Black Hole

This image released Wednesday, April 10, 2019, by Event Horizon Telescope shows a black hole. Scientists revealed the first image ever made of a black hole after assembling data gathered by a network of radio telescopes around the world. (Event Horizon Telescope Collaboration/Maunakea Observatories via AP)

By now you have probably heard about the astounding observations of the black hole at the center of the galaxy designated M87 and christened Powehi, a Hawaiian phrase referring to an “embellished dark source of unending creation.” This monster of an object, six billion times as massive as our sun, seen in a galaxy more than 55 million light years from Earth, represents our best evidence yet that Einstein was on to something with his general theory of relativity.

That smudgy doughnut around a symmetric sea of emptiness has us peering directly at the edge of an event horizon, a region of space so dense not even light can escape. And while this doesn’t look like much, for perspective, it would be easier for you to see the width of someone’s eyelash in New York City if you were standing in downtown Los Angeles.

Even so, this black hole is enormous, large enough to swallow our entire solar system.

One other cool fact: this black hole is so massive, you could pass right into it without experiencing the intense forces of a smaller black hole that would tend to rip you apart. It would still be a one-way trip, but worth the experience.

The observations confirm some of the strange physics that theorists predicted about the bent space around a black hole. The swirling ring of gas and dust around it, known as an accretion disk, casts light that gets trapped in orbit around the event horizon. Because of the extreme curvature of space and time, the images show light from the top, bottom, front and back of the disk. All at the same time.

As weird as that sounds, the observation confirms that massive black holes look a lot like those computer-generated shots from the movie “Interstellar.” This is good corroboration of the modeling work done by the scientists consulted to make those renderings.

And perhaps the only thing more awesome is the effort undertaken to make the observation.

To see something so tiny, so far away, requires an enormous telescope. The effort linked observatories in the contiguous United States with ones in Hawaii, Mexico, Europe, South America and Antarctica. Using a technique called Very Long Baseline Interferometry (VLBI), massive computers sync the millimeter wavelength signals observed from each individual instrument, effectively creating a telescope as large as the entire Earth.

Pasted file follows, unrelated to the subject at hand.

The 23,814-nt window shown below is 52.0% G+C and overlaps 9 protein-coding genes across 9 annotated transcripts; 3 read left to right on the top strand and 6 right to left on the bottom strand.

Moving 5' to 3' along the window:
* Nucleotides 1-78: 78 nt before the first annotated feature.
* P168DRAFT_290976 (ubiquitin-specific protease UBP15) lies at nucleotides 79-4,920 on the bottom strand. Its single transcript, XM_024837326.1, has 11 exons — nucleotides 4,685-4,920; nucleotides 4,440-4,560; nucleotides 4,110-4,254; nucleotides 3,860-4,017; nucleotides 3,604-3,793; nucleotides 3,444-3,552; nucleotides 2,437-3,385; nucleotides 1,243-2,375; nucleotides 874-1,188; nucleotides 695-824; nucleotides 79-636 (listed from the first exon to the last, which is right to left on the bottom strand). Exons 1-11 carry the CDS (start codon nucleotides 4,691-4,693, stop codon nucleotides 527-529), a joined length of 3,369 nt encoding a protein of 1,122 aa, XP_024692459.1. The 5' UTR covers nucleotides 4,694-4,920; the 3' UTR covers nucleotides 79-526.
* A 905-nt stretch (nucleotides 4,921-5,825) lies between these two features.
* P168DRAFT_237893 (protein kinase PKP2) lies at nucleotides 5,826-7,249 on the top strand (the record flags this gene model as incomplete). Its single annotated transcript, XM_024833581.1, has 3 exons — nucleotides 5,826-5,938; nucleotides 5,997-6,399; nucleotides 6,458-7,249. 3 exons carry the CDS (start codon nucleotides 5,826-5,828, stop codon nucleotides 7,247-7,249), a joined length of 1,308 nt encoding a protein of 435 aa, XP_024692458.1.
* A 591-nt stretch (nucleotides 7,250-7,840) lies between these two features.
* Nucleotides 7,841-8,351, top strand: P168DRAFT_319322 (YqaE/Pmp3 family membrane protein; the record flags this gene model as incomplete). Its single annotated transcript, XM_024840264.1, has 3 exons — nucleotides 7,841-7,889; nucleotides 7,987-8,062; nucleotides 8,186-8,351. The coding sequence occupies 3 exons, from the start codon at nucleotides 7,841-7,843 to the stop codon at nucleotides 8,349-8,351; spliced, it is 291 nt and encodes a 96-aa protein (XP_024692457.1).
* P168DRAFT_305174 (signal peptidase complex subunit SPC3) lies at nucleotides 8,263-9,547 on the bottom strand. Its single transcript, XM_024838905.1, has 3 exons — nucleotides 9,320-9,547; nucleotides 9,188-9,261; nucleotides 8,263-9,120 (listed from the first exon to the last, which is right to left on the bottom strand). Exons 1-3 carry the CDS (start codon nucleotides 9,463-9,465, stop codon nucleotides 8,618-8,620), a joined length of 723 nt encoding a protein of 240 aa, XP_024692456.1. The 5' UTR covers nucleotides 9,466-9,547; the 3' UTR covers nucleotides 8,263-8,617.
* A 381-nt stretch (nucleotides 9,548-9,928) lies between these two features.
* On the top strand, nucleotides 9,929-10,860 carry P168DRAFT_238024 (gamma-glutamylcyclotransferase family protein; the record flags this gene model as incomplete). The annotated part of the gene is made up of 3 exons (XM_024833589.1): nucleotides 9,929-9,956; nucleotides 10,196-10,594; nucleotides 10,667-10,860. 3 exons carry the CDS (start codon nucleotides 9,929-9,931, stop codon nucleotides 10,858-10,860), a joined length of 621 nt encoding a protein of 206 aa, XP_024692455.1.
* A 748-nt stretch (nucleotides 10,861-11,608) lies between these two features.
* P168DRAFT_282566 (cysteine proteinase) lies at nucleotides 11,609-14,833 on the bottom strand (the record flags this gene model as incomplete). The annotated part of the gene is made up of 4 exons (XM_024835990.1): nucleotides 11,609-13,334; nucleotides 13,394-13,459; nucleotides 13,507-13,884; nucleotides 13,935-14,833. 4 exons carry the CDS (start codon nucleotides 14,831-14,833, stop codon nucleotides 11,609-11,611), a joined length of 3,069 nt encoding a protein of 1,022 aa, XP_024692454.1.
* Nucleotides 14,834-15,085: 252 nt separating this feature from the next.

But linking all of these instruments required more than just technology. It required a sea of experts from the fields of astronomy, physics, electrical and mechanical engineering, computing expertise in hardware and image processing, among others. It required the cooperation and funding of numerous government and private agencies, along with the collaboration of hundreds of scientists and, in the end, likely thousands of engineers and support staff. All of these folks needed to be fed and cared for, on site and off, during the long days and nights processing more than a petabyte of data retrieved to make the handful of images.

To put that in perspective, if you took a selfie every second of your waking life you’d collect a petabyte of images. Maybe.

While it’s difficult to estimate how much these images cost, given the sheer number of private and public entities, both national and international, involved in the research, over 250 scientists and countless numbers of support personnel contributed to the six-year effort. That’s got to be in the hundreds of millions at least. Of course, as I’ve mentioned before, all that money eventually gets spent on mortgages and car payments, not to mention Starbucks and loads of carryout. I can’t think of a better way to stimulate the economy.

Still, that’s a lot of effort, personnel and money to take a few snapshots of a region of space that, in the end, we can’t really even see.

So what’s the payoff of such experiments? We astronomers are beside ourselves at having direct proof of something Einstein predicted over 100 years ago. Computer scientists and image analysts got to develop cutting edge algorithms on an extremely difficult problem, pushing technologies that will spill over into everything from medical imaging to application development.

But the real payoff of such experiments is a demonstration that a diverse group of humans across multiple nationalities and disciplines can achieve something truly incredible through cooperation, dedication and simple hard work.

While I am in awe of the observations, and perhaps even more astounded by the technology necessary to complete them, I am most excited by the collaboration that brought them to fruition.

This might be the most important achievement of all.

Dr. John Armstrong is a professor of physics at Weber State University. Twitter: @ByJCArmstrong

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